How to Know if You’re Ready for a Successful CLM Implementation

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Contracting teams face a double-edged issue—contracting is a cost center for many organizations, yet implementing a contract lifecycle management (CLM) tool to improve the process can be challenging.

The 2021 EY Law Survey revealed that 57% of business leaders experience revenue interruption because of contracting issues. By their nature, contracts have multiple roles and pass through different stakeholders. If your contracting process is unorganized, you end up slowing down your organization.

The good news is that teams that implement a CLM drastically improve contracting. For example:

As with any new software, you’ll need to do some prep work to get everyone on board. Gartner predicts that by 2024, 50% of first-time CLM implementations will fail to deliver expected benefits. The complexities of implementing a CLM can be enough to deter organizations from trying one for the first time or moving to a new one.

It is possible to successfully implement a CLM and revolutionize your contracting process, and this guide will outline how to decide it’s time to try and how to make it a success.

Signs you’re ready for a CLM

Getting approval and adoption of any software is challenging, particularly if multiple teams and departments use it. So it’s understandable if you want to ensure a CLM is your organization’s best bet.

Generally, there are two scenarios where you might consider a new CLM:

  1. Your team has never had a CLM and wants to centralize your contracts and speed up the contracting process
  2. You’ve outgrown your current CLM and you’re interested in a new one

Here are signs you might fall in one of those categories.

arrow icon A first-time CLM can benefit you if:

  • Your company is growing quickly. If your workload is scaling quickly and you need to manage more without hiring more help, a CLM can help you automate tasks to work more efficiently.
  • There’s a due diligence event coming up. You need to be organized before an IPO or M&A. A central repository that lets you easily find information and contracts makes due diligence easier.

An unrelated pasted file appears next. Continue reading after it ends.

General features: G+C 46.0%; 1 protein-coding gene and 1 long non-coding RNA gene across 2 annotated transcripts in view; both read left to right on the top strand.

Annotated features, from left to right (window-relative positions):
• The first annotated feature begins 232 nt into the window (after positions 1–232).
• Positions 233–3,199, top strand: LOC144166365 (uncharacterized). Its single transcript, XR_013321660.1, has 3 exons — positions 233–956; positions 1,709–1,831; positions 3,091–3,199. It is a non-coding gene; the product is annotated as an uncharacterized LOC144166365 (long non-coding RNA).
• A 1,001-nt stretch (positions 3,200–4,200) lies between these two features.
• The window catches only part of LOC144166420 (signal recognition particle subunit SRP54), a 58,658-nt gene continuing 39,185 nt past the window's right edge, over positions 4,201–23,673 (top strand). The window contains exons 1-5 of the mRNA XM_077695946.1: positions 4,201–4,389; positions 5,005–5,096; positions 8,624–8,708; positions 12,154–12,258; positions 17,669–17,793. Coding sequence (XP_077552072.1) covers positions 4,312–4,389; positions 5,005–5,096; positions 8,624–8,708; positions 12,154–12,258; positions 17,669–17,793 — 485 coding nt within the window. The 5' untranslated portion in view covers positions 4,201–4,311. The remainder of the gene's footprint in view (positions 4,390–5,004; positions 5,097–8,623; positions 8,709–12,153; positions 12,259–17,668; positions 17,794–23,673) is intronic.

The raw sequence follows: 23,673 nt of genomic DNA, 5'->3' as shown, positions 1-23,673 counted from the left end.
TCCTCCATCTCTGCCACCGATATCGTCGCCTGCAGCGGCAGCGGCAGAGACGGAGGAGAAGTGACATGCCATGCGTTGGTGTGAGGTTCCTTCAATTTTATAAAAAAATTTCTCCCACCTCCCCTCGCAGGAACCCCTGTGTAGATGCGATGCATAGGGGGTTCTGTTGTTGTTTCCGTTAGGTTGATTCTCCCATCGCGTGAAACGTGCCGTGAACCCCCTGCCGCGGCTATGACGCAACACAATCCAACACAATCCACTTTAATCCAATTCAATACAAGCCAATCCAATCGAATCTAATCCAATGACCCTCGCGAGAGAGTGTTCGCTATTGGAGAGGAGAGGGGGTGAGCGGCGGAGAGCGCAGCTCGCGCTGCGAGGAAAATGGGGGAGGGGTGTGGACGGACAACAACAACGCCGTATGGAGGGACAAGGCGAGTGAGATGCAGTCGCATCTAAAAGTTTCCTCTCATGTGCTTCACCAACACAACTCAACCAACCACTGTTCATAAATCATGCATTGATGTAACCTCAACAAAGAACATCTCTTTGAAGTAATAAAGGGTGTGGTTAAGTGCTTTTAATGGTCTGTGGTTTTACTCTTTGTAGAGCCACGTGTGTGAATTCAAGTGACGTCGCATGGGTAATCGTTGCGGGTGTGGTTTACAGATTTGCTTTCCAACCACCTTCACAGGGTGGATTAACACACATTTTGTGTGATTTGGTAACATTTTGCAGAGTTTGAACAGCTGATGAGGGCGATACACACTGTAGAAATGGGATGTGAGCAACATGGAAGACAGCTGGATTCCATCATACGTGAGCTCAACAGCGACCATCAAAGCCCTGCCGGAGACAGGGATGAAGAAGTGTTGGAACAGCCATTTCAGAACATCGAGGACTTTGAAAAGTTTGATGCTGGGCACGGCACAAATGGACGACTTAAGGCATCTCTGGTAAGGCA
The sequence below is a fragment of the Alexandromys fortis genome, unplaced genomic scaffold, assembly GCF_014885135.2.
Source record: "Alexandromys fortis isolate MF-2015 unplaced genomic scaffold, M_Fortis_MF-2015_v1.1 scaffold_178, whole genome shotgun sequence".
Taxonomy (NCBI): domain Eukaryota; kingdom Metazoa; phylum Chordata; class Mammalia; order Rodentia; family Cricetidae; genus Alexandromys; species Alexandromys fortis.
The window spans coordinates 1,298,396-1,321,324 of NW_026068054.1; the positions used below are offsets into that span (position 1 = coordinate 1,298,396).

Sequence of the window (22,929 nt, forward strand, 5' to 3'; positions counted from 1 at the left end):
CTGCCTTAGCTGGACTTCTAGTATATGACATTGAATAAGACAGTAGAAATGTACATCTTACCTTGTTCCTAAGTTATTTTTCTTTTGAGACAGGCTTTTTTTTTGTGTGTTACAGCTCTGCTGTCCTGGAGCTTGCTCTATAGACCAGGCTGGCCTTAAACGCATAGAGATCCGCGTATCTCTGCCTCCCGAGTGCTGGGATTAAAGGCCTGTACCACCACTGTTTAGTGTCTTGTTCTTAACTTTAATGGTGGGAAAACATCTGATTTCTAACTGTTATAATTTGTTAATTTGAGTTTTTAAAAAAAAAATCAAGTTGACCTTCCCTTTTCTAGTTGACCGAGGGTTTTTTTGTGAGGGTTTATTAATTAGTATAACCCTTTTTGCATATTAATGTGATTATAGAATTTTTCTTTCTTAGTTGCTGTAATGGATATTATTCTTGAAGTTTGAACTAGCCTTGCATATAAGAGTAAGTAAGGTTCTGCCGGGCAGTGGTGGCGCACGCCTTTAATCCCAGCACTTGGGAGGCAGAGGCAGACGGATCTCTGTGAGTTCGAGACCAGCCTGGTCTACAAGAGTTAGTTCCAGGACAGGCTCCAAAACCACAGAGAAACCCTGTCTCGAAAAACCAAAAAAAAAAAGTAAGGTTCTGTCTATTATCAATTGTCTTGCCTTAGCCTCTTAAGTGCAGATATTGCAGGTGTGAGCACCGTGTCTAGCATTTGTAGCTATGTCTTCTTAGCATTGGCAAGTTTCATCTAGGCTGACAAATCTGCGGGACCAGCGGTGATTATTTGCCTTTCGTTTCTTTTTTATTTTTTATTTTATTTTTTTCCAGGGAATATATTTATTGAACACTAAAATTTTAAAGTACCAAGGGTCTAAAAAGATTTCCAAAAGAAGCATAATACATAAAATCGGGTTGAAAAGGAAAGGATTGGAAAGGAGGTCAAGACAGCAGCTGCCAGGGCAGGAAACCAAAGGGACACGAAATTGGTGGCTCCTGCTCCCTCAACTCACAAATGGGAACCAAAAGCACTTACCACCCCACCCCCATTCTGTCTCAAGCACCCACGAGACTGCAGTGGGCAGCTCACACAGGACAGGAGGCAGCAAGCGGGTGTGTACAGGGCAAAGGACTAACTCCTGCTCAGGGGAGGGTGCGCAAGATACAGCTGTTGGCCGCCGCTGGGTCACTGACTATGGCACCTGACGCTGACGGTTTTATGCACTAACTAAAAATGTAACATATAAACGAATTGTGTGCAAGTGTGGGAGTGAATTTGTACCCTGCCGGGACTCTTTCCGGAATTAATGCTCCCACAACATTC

• Your teams are doing repetitive work. Simple manual tasks, even ones as small as accessing a template saved to your desktop, add up to hours of lost time and potential errors.
  • You don’t have insight into agreements. Contracts can help you understand what works, what you can improve, and what you need to prioritize, as long as you have data visibility. Jason Steel, an Account Executive at Ironclad, shared, “If you can’t at a moment’s notice produce a report of where all inflight contracts are or surface details of your executed contracts, then you’re ready for CLM. It’s not just about saving time; it’s a sign that you don’t have eyes or control over some of your most critical business documents, which is a risk to the entire organization.”
  • Your legal department is a cost center instead of a revenue driver. Legal teams can get a rep as being the place where deals go to stop. With a CLM, however, your team can empower decision-making across the board. For example, Ironclad uses Ironclad to understand how long it takes to turn a contract on our paper vs. third-party paper, plus how likely a deal is to close and when based on redline edits. That information is vital for sales forecasting and reporting to the CFO.
  • The legal team is spending too much time on low-level tasks. Your legal team didn’t go through law school with the hopes of reviewing and processing identical NDAs every day. A CLM automates standard agreements to free up legal time to review impactful decisions and dedicate attention to satisfying work.

arrow icon A newer CLM solution can benefit you if:

  • You’ve reached the limit of available features. As your contract processes evolve, your tools might need to as well. Finding a new CLM will help if you feel restricted by your current features or account limits. For example, does your current CLM make it easy to collaborate internally and externally? Single click contract acceptance, compatibility with various document sources, and integrations with third-party apps all make it easier to work together.
  • You can’t easily make changes to contracts. If you can’t update contract terms and approvals on your own, you have an opportunity to save a lot of back-and-forth time with a CLM with easy edits.
  • There’s low adoption because the tool isn’t intuitive. Mary O’Carroll, Ironclad’s Chief Community Officer, believes that “the real value of the CLM is data. If there’s no adoption, there’s no data. Or there’s garbage data. A great repository is mute if nobody is using the thing.” It doesn’t matter how great the tool looks on paper if it’s difficult to use.